Before you try restoring from a backup to fix issues with Aperture 3, give Aperture's Library First Aid tool a chance to repair any inconsistencies.

    Using Aperture Library First Aid Utilities

    Aperture 3 includes a new tool called Aperture Library First Aid that can correct the most common library and database issues Aperture 3 users are likely to encounter. To access the tool, do the following:

    Quit Aperture 3 if it is currently open.

    Press and hold the option and command keys while you launch Aperture 3.
    The Aperture Library First Aid utility will launch, and provide three different repair processes you can perform.

    Repair Permissions: Examines your library for permissions problems and repairs them. This requires Administrator access.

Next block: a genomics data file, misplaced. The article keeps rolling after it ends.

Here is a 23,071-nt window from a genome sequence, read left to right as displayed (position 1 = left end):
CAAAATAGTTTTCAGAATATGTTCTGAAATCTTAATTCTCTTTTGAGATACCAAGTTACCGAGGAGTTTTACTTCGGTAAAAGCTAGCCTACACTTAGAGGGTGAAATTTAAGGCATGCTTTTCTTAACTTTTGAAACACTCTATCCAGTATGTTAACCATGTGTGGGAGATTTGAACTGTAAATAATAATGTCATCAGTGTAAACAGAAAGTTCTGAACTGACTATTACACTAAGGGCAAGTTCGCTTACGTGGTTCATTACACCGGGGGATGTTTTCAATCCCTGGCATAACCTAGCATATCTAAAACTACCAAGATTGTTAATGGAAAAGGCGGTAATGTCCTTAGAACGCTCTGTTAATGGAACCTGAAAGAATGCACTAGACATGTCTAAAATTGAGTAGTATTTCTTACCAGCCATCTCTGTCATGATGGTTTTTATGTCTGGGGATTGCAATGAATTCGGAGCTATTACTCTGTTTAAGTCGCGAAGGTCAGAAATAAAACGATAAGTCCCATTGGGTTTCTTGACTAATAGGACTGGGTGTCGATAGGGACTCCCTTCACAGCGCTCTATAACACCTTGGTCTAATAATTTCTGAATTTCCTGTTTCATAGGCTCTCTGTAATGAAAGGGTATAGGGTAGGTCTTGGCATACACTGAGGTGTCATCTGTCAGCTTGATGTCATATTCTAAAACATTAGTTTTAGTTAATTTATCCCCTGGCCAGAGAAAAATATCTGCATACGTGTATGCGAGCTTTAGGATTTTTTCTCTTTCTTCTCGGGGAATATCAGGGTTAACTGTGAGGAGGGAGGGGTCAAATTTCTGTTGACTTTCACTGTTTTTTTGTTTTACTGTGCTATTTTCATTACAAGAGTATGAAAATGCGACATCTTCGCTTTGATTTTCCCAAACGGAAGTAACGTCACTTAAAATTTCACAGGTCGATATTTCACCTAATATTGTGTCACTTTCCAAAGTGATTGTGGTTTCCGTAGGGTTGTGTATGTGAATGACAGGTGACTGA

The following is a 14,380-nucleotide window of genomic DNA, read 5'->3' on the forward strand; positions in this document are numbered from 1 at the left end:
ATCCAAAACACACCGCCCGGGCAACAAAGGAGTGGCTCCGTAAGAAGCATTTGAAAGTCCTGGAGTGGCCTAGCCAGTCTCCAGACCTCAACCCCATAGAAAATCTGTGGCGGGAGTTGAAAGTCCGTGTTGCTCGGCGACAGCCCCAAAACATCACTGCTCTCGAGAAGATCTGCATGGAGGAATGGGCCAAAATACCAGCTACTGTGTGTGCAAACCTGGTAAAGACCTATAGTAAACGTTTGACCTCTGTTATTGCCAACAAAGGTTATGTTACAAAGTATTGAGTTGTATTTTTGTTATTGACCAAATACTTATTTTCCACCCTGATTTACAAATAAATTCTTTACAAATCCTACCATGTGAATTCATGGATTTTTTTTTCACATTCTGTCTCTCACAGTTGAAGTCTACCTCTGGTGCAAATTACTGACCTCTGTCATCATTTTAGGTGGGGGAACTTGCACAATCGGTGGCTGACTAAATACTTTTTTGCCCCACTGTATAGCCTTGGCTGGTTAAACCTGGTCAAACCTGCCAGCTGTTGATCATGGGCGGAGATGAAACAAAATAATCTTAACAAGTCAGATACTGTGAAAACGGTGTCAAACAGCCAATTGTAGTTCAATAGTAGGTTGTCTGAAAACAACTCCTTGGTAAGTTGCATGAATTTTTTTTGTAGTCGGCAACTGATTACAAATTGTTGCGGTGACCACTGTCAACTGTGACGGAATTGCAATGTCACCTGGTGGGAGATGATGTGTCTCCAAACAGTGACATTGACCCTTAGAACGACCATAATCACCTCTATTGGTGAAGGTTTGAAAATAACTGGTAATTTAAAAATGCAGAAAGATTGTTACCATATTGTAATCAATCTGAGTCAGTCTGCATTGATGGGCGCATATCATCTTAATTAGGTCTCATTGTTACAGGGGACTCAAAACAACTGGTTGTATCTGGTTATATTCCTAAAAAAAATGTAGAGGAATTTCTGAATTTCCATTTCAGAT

Repair Database: Checks for inconsistencies in your library and repairs them.

    Rebuild Database: Examines and rebuilds your database. This option should be used only when repairs to the database or permissions do not address library problems.

    You should consider using both Repair Permissions and Repair Database whenever you need to run the Aperture Library First Aid utility. The third option, Rebuild Database, should only be used as a last resort. You should have a current backup of your Aperture 3 library and database before you use the Rebuild Database option.

    Repairing Aperture 3 Permissions and Repairing the Aperture 3 Database

    Quit Aperture 3 if it is currently open.

    Press and hold the option and command keys while you launch Aperture 3.